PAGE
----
|| Checking for direct PDF access through Ovid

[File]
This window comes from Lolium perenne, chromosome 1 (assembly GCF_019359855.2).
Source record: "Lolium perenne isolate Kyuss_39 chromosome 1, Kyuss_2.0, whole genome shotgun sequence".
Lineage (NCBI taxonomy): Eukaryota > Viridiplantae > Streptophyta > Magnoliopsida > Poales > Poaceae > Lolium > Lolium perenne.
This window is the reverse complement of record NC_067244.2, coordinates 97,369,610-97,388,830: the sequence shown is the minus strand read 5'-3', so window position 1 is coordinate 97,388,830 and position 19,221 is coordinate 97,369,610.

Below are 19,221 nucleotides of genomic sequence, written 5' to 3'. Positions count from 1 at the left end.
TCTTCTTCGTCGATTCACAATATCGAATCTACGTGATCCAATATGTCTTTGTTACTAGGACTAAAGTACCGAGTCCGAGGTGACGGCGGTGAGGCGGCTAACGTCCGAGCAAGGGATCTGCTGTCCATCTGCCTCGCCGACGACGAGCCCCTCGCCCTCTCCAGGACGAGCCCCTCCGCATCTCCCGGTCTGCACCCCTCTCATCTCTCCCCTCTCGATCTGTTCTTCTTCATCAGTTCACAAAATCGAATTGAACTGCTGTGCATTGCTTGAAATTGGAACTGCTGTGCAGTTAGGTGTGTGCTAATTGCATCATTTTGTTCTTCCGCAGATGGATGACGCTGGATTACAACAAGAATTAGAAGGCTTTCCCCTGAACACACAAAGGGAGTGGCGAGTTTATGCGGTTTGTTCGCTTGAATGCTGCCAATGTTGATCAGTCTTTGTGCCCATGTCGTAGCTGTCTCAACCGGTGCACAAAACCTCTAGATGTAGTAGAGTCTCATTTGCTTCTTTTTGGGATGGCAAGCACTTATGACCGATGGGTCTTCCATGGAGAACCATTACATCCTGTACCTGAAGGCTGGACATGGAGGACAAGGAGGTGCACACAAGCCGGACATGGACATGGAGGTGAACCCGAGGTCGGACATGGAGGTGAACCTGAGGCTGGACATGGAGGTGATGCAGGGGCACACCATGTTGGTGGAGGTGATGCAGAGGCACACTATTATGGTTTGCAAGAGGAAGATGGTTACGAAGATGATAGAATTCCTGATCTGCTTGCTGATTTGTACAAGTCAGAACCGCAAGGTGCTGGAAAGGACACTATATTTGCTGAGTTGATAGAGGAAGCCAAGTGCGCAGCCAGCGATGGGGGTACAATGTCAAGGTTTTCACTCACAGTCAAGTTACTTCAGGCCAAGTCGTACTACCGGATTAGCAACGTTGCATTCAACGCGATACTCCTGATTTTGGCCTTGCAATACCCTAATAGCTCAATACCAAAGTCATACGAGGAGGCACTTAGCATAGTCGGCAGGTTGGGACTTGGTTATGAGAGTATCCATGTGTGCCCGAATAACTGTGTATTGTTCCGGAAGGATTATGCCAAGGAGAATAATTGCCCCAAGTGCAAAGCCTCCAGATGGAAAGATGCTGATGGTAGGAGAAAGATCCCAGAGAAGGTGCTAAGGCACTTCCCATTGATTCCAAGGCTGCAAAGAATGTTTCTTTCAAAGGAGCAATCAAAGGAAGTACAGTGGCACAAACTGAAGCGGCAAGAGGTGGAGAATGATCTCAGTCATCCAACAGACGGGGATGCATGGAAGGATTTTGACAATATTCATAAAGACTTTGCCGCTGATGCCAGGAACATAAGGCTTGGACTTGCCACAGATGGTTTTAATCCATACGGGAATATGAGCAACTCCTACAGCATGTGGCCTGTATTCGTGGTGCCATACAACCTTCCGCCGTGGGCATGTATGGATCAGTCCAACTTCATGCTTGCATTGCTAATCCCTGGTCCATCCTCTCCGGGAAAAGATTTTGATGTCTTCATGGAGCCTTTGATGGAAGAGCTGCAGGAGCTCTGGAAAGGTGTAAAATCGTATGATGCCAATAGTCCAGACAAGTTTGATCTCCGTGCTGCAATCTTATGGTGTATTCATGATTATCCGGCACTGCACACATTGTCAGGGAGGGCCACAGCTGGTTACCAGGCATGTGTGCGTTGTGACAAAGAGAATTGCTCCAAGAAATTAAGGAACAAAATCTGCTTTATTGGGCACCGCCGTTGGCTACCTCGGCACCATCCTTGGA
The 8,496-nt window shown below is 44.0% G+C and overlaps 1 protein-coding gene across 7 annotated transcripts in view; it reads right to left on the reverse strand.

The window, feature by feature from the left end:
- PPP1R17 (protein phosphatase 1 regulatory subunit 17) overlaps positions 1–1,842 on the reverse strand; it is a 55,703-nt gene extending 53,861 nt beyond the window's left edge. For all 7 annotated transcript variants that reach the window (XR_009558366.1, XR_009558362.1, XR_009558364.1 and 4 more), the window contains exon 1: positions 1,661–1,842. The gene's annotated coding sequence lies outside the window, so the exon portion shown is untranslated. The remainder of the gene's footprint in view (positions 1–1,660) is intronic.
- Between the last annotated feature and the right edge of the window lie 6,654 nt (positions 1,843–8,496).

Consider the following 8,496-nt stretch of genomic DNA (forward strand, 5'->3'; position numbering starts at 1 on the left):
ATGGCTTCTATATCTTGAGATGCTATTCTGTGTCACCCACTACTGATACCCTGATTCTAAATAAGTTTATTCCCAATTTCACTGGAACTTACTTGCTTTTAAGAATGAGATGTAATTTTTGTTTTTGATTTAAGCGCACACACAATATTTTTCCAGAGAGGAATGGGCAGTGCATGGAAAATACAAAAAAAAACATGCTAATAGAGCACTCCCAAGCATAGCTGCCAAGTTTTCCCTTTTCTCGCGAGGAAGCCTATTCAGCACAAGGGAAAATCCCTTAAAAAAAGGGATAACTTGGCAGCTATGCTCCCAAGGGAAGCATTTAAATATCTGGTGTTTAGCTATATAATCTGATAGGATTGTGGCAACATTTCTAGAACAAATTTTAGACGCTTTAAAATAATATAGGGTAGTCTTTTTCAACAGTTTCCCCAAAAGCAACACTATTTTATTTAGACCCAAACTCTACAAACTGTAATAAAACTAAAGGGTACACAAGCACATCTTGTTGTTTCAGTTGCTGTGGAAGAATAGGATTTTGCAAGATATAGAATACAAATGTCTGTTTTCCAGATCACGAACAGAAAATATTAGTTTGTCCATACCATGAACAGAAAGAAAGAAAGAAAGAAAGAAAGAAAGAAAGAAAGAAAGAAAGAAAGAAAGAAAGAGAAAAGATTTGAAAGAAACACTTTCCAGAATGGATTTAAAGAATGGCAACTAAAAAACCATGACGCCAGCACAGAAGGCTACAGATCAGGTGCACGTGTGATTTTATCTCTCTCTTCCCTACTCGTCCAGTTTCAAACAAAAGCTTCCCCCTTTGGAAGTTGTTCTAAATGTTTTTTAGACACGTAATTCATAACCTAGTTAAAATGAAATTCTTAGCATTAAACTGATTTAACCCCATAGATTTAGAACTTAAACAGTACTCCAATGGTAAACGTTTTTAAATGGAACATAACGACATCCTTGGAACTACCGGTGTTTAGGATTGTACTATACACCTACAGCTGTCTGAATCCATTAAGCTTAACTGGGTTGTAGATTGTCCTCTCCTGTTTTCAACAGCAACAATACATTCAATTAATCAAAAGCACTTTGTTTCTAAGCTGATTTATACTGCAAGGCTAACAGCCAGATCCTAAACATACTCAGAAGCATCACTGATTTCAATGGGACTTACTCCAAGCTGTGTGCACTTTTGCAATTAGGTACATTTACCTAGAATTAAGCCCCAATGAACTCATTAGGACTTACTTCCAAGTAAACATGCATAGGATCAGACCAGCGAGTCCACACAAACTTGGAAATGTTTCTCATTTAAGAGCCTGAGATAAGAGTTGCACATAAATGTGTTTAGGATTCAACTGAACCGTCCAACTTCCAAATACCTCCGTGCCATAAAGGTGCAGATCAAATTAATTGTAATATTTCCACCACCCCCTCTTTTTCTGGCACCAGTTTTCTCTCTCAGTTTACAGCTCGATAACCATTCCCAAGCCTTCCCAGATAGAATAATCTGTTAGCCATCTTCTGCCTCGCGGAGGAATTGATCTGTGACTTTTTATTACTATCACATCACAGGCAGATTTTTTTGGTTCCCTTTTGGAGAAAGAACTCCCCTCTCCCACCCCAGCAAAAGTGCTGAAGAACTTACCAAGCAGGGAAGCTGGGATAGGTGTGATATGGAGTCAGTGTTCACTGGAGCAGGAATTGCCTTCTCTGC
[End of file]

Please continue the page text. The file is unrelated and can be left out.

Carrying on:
Although courses in acupuncture are increasingly available to doctors, little is known about educational outcomes, or the impact on doctor practices. We sought to characterize doctors who seek acupuncture training, and describe acupuncture practice and referral patterns after training.Using a self-administered survey of doctors completing a 300-hour acupuncture course at Harvard Medical School between 2000 and 2005, we obtained information regarding doctor characteristics, reasons for seeking training, subsequent practice and referral patterns, perceived efficacy, and barriers to using acupuncture.Overall, 80 doctors (78%) responded to the survey. Their mean age (±SD) was 45 (±9) years; most were in private practice (44%) or at an academic center (26%). The most common medical specialties were internal medicine (25%), anaesthesia/pain management (20%), family practice (14%) and physical medicine/rehabilitation (11%). Most took the course to gain a clinical skill (97%). After training, doctors felt able to integrate acupuncture into clinical practice (91%), but only half did so (n = 40, 50%). Time constraints (58%) and reimbursement issues (44%) were barriers to acupuncture practice. The most common condition treated was musculoskeletal pain (37%) and perceived efficacy was high. Referral rates to non-doctor acupuncturists increased (54% to 70%) after training.Among doctors enrolling in an acupuncture training programme, half encountered barriers that prevented use in clinical practice. Those who did use acupuncture found it to be helpful for treatment of pain. Given the expanding pool of doctors trained in acupuncture in the USA, outcomes research is needed to further evaluate medical acupuncture practice.